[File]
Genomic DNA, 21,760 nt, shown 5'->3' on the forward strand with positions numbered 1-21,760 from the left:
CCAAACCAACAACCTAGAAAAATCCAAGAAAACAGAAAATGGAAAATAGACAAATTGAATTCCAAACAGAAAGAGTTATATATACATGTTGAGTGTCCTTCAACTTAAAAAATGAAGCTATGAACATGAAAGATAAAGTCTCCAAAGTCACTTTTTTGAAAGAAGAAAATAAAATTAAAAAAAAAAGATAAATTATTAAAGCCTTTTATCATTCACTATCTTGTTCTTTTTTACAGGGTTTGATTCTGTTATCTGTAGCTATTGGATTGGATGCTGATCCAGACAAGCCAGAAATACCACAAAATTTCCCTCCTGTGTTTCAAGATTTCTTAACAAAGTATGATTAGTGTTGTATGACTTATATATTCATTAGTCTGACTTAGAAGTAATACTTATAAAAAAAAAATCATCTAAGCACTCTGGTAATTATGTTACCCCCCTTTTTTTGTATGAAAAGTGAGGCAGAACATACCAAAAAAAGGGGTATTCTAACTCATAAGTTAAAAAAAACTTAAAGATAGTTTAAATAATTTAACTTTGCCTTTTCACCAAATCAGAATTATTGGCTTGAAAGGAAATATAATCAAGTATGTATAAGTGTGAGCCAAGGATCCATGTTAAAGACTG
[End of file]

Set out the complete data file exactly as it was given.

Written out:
Genomic DNA, 21,760 nt, shown 5'->3' on the forward strand with positions numbered 1-21,760 from the left:
CCAAACCAACAACCTAGAAAAATCCAAGAAAACAGAAAATGGAAAATAGACAAATTGAATTCCAAACAGAAAGAGTTATATATACATGTTGAGTGTCCTTCAACTTAAAAAATGAAGCTATGAACATGAAAGATAAAGTCTCCAAAGTCACTTTTTTGAAAGAAGAAAATAAAATTAAAAAAAAAAGATAAATTATTAAAGCCTTTTATCATTCACTATCTTGTTCTTTTTTACAGGGTTTGATTCTGTTATCTGTAGCTATTGGATTGGATGCTGATCCAGACAAGCCAGAAATACCACAAAATTTCCCTCCTGTGTTTCAAGATTTCTTAACAAAGTATGATTAGTGTTGTATGACTTATATATTCATTAGTCTGACTTAGAAGTAATACTTATAAAAAAAAAATCATCTAAGCACTCTGGTAATTATGTTACCCCCCTTTTTTTGTATGAAAAGTGAGGCAGAACATACCAAAAAAAGGGGTATTCTAACTCATAAGTTAAAAAAAACTTAAAGATAGTTTAAATAATTTAACTTTGCCTTTTCACCAAATCAGAATTATTGGCTTGAAAGGAAATATAATCAAGTATGTATAAGTGTGAGCCAAGGATCCATGTTAAAGACTG